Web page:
CM . . .
. Volume XVI Number 18 . . . . January 15, 2010
Iain Lawrence's new book, The Giant-Slayer, is a moving, powerful, educational novel that blends historical fiction and high fantasy. Lawrence employs the story-within-a-story literary device to juxtapose the lives of Laurie Valentine and her friends in a polio ward in 1955 and the lives of Jimmy, son of Fingal, and his companions as Jimmy seeks to fulfil his destiny and slay the giant, Collosso. Either story could have worked on its own, standing alone as an interesting novel. Combined in the manner that Lawrence has done, what emerges is a complex, yet superb novel that will surely attract the attention of award judges. Lawrence is a master craftsman, and he is here able to achieve things with his writing that others would not even contemplate.
Whether in the fantasy world of Jimmy, or in the historical polio ward setting, Lawrence's characters have the depth necessary that, despite the distance of another, fantasy, world or the distance of the passage of over 50 years, all of the characters "ring true"—they are entirely believable. As with real people, Lawrence's characters are comprised of a mix of uncertainty, apprehension, frailty and failings, off-set by traits of stoical bravery, compassion and determination. Almost all of the characters have moments in which they soar and moments in which they plunge.
Eleven-year-old Laurie Valentine's mother is dead. In her mother's absence, much of the care-giving that Laurie receives is from her protective, occasionally stern, nanny, Mrs. Strawberry. Laurie's father is only rarely available as he is constantly busy with his work as a fund-raiser for research into the crippling polio disease which is afflicting tens of thousands of children each year. Her father is Laurie's hero. He is, in Laurie's eyes, "the second smartest man in the world." Santa Claus, alone, knows more than Mr. Valentine. Yet, in his knowledge of polio, is fear. "Polio scares me to death," he tells Laurie, imploring her to be careful not to expose herself to the disease.
When Laurie's eight-year-old friend, Dickie Espinosa, contracts polio, he is placed in an iron lung at Bishop's Memorial Hospital. The iron lung helps Dickie to breathe, keeping him alive despite his paralyzed lungs. Only his head protrudes from the iron lung as he lies in the ventilator room alongside two other polio victims, the teenaged Carolyn Jewels and the pre-teen boy, Chip. Carolyn is sour and hardened by her eight years, flat on her back, in hospital. Chip retains hope and enthusiasm, dreaming of being able to attend the opening of the new theme-park in California, Disneyland.
While Laurie is visiting her friend, she begins to tell a story. Fingal is a deceitful inn-keeper who sees the money-making potential of his baby son, Jimmy. When the magical Wishman seeks to settle his account, he asks Fingal, "What is it you wish for?" The Wishman warns Fingal to be careful. "A wish may not always manifest itself in the manner the wisher intended." Fingal asks that his son always remains small. As a result, Jimmy must confront the challenges of life no bigger than he was when a baby. Imagine the enormity of the task, then, when Jimmy must face the rampaging Collosso. Despite his anxiety, Jimmy feels obliged to face the giant. "If I'm born to kill giants, I have to kill giants," Jimmy says. Fortunately for Jimmy, he has the assistance of the brave hunter, Khan, and the noble-minded, if fanciful, Finnegan Flanders.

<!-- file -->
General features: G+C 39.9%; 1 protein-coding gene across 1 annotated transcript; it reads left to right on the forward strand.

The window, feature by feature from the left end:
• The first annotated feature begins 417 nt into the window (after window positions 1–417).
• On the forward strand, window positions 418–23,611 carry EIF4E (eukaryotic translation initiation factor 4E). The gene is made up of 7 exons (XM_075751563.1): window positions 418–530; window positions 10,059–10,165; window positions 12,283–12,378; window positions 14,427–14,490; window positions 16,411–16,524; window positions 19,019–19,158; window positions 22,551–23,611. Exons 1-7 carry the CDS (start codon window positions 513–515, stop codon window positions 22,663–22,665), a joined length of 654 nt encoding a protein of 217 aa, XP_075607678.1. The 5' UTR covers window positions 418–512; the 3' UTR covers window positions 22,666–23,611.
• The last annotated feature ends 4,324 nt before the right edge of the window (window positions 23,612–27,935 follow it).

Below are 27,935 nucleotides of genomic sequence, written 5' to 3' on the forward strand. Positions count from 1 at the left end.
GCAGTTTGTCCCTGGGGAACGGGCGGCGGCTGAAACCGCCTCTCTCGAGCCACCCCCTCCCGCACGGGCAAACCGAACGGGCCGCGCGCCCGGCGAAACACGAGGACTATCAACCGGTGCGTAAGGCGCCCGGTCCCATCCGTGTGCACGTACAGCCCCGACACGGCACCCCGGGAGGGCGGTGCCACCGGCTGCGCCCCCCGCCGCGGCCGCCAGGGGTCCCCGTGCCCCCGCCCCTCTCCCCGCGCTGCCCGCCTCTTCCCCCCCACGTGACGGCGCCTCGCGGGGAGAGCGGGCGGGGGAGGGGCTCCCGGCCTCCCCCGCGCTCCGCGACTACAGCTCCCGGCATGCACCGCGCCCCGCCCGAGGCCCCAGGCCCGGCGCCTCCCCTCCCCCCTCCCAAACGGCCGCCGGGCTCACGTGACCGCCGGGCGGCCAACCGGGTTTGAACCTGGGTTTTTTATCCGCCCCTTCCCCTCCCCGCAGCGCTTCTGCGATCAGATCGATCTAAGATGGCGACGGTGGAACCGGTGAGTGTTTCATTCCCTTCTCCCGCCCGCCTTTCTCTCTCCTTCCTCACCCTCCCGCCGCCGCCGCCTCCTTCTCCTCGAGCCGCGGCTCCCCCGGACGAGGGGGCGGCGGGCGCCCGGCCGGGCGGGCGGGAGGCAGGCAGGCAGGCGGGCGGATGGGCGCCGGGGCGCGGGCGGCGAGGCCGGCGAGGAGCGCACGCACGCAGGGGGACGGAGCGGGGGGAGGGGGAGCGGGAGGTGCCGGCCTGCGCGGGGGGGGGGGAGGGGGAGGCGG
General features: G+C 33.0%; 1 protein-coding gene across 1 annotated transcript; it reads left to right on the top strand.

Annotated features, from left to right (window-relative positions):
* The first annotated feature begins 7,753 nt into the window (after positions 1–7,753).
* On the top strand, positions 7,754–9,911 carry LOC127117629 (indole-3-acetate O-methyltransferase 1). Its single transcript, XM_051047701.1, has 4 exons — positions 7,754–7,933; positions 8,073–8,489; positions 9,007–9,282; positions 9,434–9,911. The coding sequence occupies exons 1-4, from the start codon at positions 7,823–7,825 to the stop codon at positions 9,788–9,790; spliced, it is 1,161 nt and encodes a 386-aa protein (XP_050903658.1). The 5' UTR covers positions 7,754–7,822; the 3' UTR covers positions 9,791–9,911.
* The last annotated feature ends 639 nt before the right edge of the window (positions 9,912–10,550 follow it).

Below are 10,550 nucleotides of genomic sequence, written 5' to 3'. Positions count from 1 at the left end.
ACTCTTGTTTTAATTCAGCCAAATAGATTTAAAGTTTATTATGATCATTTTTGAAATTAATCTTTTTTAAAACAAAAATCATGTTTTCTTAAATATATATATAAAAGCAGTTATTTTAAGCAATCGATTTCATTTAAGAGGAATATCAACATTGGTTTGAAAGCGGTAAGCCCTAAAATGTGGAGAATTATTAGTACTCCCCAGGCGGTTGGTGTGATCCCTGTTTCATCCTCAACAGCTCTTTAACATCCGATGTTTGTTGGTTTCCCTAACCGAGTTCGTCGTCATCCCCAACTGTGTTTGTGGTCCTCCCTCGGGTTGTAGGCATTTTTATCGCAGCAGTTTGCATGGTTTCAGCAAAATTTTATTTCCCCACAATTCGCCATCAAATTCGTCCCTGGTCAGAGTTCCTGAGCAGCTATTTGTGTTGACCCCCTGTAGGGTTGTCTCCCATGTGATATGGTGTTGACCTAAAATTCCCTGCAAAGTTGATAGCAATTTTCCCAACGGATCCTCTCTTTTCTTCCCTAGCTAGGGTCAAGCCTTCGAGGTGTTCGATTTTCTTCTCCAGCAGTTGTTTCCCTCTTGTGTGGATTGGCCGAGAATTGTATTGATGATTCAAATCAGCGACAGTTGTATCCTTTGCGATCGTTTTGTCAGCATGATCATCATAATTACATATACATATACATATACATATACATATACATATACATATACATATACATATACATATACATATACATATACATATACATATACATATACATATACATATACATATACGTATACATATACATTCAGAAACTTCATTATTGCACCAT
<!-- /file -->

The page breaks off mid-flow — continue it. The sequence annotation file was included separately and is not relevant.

Soon other children gather to listen to Laurie's story. James Miner scoots in on his treatment board. Peter and Ruth wheel in on wheelchairs. All are spellbound by the magical tale that Laurie weaves in the ventilator room. One day, Dickie remarks, "At night, I live in the story. It's like I've always been there." Dickie explains, "I'm Khan. Every night I ride across the mountains in the snow." Soon all of the children begin to recognize the similarities between themselves and the story characters. When things take turns for the worse, Dickie is afraid. Lawrence writes of Dickie, "He had to explain for the nurse, in his short little bursts, why he was scared of a story. He had to show her that made-up things might kill." In this, the parallels with Lawrence's 2001 novel, Lord of the Nutcracker Men, are unmistakeable. In Lord of the Nutcracker Men, a young boy recognizes that the events of his toy soldier games are reflected in subsequent events on the Western Front during World War One. Lawrence re-uses the same story idea here, but, as good as the earlier novel is, here he does it even better. There is complexity and sophistication to The Giant-Slayer that is absent from Lord of the Nutcracker Men. In the ensuing years, Lawrence has improved his craft.
Some of what makes this a great book is that in The Giant-Slayer, things do not always go as they might. "A Wishman's fortune doesn't come from giving wishes," Khan tells Jimmy. "It comes from taking them back. No one was ever satisfied by getting what he wished for." Be that as it may, having read truly great books in Gemini Summer (Lawrence's winner of the 2007 Governor General's Literary Award) and, now, The Giant-Slayer, I wish for the next Iain Lawrence book to hit my desk in a hurry. I expect not to be disappointed. Readers of The Giant-Slayer will not be disappointed. This is an informative, uplifting book that will educate and inspire.
Gregory Bryan teaches literacy education and children's literature classes in the Faculty of Education at the University of Manitoba in Winnipeg, MB.
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